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794. As regards the weakening

As regards the weakening in weak forms:

a. It has been seen above (783 b) that roots beginning with i or u fuse reduplicating and radical syllable together to ī or ū in the weak forms; and (784) that roots contracting va and ya tou or i in the reduplication do it also in the root in weak forms, the two elements here also coalescing to ū or ī.

b. A few roots having ya and va after a first initial consonant, and reduplicating from the semivowel (785), contract the ya and va to i and u: thus, vivic from √vyacvividh from √vyadh (but vivyadhus MBh.), suṣup from √svap. The extended roots jyāpyāvyāçvāhvā show a similar apparent contraction, making their weak forms from the simpler rootsjī, pī, vī, çū, hū, while hvā must and çvā may get their strong forms also from the same (and only jijyāú is quotable from the others).

c. The root grabh or grah (if it be written thus: see 729 a) contracts to gṛh, making the three forms of stem jagráh (1st and 2d sing. act.), jagrā́h (3d), and jagṛh; but prach (if it be so written: see 756 a) remains unchanged throughout.

d. Some roots omit in weak forms of this tense, or in some of them, a nasal which is found in its strong forms: thus, we have cakradé etc. (RV.) from √krandtatasré (RV.) from √taṅsdadaçvā́ṅs (RV.) from √daṅçbedhús, bedhé, etc. (AV.) from √bandhsejus (ÇB.) from √sañjcaskabhāná (AV.) from √skambhtastabhús etc. (V.), tastabhāná(V.B.), from √stambh. Compare also 788 a.

e. A number of roots having medial a between single consonants drop that vowel. These are, in the later language, gam, khan, janhan, ghas; they form the weak stems jagm, cakhn, jajñ, jaghn (compare 637), jakṣ (compare 640): but RV. has once jajanús.

f. In the old language are found in like manner mamnāthe and mamnāte from √manvavné from √vantatne, tatniṣe, tatnire from √tan (beside tatane, and tate, as if from √); paptima and paptús and paptivā́ṅs from √pat (beside pet-forms; below, g); papné from √pansaçcima and saçcussaçce and saçciré, from √sac.

g. Roots in general having medial a before a single final consonant, and beginning also with a single consonant that is repeated unchanged in the reduplication — that is, not an aspirate, a guttural mute, or h — contract their root and reduplication together into one syllable, having e as its vowel: thus, √sad forms the weak stem sed, √pac forms pec, √yam forms yem; and so on.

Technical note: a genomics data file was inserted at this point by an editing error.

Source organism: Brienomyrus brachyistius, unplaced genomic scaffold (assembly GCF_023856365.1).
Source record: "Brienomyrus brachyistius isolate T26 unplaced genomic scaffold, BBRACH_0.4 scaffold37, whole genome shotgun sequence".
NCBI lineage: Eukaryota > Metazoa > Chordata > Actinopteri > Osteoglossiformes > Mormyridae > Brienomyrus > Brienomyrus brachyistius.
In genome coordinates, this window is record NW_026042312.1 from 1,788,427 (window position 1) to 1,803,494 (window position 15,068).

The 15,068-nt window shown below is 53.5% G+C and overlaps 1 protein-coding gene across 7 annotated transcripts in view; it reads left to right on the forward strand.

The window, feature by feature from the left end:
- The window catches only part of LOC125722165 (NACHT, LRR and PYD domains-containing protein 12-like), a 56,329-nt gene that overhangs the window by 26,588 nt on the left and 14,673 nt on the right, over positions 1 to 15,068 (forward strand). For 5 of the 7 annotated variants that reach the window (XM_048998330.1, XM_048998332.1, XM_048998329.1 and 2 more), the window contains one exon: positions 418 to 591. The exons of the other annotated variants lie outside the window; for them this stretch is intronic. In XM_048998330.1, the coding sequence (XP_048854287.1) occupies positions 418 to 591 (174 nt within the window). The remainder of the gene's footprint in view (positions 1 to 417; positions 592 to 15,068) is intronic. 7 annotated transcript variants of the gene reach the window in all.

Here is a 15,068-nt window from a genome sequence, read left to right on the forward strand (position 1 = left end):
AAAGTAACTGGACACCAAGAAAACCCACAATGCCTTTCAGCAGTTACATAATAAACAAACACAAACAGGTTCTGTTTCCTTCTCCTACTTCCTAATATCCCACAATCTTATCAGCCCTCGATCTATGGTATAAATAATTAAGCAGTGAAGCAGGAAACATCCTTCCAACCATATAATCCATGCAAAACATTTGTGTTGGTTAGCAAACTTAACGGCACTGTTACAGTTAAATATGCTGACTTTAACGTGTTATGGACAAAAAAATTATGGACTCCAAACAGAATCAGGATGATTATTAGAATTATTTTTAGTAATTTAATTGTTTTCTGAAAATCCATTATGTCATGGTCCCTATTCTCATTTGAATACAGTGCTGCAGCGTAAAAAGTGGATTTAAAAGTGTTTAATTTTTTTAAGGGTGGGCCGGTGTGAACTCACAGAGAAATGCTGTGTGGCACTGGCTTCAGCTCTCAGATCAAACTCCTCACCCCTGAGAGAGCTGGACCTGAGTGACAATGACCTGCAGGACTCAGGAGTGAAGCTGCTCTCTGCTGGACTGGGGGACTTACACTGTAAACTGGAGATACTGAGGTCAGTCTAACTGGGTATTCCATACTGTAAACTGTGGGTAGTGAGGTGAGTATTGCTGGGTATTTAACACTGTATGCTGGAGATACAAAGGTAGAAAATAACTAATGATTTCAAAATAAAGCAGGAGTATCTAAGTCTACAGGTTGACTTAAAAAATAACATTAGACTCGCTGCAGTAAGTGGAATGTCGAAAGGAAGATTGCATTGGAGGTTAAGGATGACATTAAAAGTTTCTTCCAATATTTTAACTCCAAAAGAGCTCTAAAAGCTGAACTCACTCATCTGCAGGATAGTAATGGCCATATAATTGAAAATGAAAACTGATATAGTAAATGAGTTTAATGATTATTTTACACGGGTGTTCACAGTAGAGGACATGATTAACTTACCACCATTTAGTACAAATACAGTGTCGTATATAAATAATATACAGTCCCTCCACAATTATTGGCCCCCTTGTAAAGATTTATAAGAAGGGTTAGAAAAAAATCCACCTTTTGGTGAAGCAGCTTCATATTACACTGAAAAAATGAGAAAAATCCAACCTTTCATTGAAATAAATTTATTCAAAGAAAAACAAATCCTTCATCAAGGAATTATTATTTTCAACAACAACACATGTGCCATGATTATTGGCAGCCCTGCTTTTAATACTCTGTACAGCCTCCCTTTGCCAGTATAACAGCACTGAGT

h. Certain roots not having the form here defined are declared by the grammarians to undergo the same contraction — most of them optionally; and examples of them are in general of very rare occurrence. They are as follows: rāj (E.C.) and rādh (radh?), notwithstanding their long vowel; phaṇphal (phelire C.), bhaj (occurs from RV. down), though their initial is changed in reduplication; traptras (tresus E.C.), çrathsyarnsvan, though they begin with more than one consonant; dambh (debhús, RV., from the weaker dabh), though it ends with more than one; and bhram (bhremus etc. KSS.), bhrāj, granth, svañj, in spite of more reasons than one to the contrary. And ÇB. has sejus from √sañj, and KB. hasçremus from √çram. On the other hand, RV. has once rarabhmá, and R. has papatus, for petus, from √pat.

i. This contraction is allowed also in 2d sing. act. when the ending is itha: thus, tenitha beside tatantha (but no examples are quotable from the older language).

j. The roots çaç and dad (from : 672) are said to reject the contraction; but no perfect forms of either appear to have been met with in use.

k. From √tṛ (or tar) occurs terus (R.); and jerus from √jṛ is authorized by the grammarians — both against the general analogy of roots in .

l. Roots ending in ā lose their ā before all endings beginning with a vowel, including those endings that assume the union-vowel i (796) — unless in the latter case it be preferred to regard the i as a weakened form of the ā.